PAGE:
I think I’m in the minority of Peach Pundit contributors on these yes votes, and frankly the hour and day are late, so this post is perhaps more “off the cuff” than normal. I’m sure you all will let me know where I’m wrong, but consider this a place to start the discussion.
Amendments 3 and 4 allow the state to enter into multi-year contracts. A3 allows for long term transportation projects. There are many contracts that take more than one year to complete (i.e, the recent GA-316 interchange on i-85) You may recall that there was a huge accounting issue with GDOT recently, and much of that had to do with cost vs. accrual accounting. Many long term projects were started without the full amount of cash in the bank because they would be conducted over a multi-year period. Thus, it made no sense to have $10 Million in the bank dedicated to the project if it would only require $2.5 Million a year each year for 4 years.
The concept here is to get as many projects started as possible, while locking in prices up front rather than renegotiating every year. While there is always an opportunity for abuse of the system, I don’t see how the potential for abuse is that different if a project is let as one big contract or 4 smaller ones. In theory, this makes these contract more efficient, and matches expenditures with tax receipts.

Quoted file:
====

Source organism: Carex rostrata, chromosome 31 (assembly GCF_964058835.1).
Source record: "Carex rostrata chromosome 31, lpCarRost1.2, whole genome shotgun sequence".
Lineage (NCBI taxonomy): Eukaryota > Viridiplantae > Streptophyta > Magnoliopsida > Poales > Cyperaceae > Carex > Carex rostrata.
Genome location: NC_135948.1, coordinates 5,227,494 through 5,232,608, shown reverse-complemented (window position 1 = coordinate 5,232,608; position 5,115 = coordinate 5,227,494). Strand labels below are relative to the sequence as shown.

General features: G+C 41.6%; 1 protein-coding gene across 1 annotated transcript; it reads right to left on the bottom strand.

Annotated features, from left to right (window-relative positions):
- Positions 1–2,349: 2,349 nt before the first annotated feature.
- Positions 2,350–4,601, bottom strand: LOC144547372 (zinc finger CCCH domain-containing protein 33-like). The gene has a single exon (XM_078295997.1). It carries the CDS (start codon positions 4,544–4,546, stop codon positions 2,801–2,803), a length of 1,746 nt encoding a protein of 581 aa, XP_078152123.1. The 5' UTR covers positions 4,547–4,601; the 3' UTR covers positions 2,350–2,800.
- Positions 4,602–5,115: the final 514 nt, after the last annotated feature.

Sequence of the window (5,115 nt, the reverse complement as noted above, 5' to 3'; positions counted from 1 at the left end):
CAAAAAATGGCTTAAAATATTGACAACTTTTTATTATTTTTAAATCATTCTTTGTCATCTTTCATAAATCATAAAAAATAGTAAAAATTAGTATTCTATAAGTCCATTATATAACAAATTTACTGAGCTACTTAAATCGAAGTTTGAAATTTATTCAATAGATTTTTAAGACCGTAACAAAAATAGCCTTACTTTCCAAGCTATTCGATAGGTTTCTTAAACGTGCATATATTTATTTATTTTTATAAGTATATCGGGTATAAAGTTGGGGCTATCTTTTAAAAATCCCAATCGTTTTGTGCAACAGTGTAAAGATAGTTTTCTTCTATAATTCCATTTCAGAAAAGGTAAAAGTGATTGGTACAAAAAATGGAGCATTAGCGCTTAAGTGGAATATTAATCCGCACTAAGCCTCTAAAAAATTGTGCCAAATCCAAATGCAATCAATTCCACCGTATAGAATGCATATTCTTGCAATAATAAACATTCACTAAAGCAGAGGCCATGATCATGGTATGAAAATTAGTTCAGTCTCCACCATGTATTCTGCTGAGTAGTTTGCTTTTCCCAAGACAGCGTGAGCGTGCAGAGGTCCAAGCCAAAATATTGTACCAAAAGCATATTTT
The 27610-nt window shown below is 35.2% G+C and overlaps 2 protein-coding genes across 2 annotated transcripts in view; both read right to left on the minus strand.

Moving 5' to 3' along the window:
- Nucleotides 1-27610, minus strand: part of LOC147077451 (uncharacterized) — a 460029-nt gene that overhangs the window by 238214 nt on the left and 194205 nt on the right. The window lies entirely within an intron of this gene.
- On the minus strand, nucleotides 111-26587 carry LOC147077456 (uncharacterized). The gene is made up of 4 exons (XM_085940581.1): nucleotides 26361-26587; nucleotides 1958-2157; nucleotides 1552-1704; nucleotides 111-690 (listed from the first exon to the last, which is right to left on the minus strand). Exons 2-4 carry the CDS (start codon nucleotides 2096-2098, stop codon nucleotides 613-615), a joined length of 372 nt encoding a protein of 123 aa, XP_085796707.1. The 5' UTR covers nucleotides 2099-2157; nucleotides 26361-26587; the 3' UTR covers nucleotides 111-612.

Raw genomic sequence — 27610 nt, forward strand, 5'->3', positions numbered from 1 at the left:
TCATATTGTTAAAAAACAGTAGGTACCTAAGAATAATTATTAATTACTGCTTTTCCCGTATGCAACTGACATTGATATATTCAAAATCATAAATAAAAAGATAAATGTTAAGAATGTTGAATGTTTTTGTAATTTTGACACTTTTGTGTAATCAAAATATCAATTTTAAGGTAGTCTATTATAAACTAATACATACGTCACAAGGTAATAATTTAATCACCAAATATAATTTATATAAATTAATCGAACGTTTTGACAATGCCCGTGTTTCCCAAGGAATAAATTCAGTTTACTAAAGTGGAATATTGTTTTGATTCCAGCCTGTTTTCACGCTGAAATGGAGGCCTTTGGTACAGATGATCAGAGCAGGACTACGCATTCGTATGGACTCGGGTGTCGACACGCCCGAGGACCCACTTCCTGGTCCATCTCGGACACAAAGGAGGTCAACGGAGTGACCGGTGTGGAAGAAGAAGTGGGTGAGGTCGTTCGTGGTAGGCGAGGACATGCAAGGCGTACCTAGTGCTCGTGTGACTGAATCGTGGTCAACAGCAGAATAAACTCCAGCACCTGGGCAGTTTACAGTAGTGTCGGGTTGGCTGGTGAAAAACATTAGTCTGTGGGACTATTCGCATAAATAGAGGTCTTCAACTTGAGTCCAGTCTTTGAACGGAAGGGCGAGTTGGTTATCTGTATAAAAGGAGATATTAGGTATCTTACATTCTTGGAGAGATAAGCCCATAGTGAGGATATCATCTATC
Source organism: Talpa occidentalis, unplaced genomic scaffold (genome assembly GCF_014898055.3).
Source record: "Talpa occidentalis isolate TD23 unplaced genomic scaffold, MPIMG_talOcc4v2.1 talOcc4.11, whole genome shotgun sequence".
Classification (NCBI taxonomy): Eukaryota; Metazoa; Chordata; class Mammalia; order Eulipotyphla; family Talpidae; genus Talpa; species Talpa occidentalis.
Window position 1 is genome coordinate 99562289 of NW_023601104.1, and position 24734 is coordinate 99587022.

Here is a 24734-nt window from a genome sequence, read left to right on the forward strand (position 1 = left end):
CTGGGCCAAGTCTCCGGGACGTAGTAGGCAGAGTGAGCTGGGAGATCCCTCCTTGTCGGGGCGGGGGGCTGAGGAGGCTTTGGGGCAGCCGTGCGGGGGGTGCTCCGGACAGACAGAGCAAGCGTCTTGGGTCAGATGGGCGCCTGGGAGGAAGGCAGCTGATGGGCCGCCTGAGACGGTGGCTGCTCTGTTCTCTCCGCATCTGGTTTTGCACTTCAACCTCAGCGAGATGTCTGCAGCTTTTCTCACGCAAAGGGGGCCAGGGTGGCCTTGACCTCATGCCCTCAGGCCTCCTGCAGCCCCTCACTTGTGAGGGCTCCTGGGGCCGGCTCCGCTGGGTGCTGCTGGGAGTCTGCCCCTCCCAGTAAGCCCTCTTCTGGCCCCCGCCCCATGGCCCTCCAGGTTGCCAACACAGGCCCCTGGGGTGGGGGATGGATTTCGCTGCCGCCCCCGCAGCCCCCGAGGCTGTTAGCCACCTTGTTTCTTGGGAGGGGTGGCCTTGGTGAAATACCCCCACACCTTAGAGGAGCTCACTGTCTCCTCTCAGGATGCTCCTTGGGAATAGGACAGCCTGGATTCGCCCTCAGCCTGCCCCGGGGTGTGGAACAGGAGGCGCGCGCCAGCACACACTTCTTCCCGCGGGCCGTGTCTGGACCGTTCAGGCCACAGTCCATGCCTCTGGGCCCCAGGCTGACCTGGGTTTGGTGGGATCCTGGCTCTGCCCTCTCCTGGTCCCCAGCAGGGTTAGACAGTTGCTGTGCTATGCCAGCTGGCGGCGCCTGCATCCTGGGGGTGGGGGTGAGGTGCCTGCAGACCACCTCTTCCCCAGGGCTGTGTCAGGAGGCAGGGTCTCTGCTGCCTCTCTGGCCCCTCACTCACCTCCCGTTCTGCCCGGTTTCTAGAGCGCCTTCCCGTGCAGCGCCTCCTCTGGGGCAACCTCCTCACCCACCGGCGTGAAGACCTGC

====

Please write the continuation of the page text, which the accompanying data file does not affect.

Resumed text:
Amendment 4 was covered earlier, but covers savings from energy efficiency upgrades to state buildings. Companies are willing to do upgrades to state buildings with payment from guaranteed savings on utility bills. To enter into this arrangement, the state must enter into multi year contracts so that the contractors can be paid out of long term savings. The state is at realtively no risk, and less natural resources are used in the long run. It’s a win-win, so I’m voting yes.
Amendment 5 is a technical correction that I’m told only affects two pieces of property in the state, both in Savannah area I believe. These properties somehow got screwed the last time the constitution was re-written, and this allows them to achieve proper zoning classifications. Or at least, that’s my surface level understanding of it.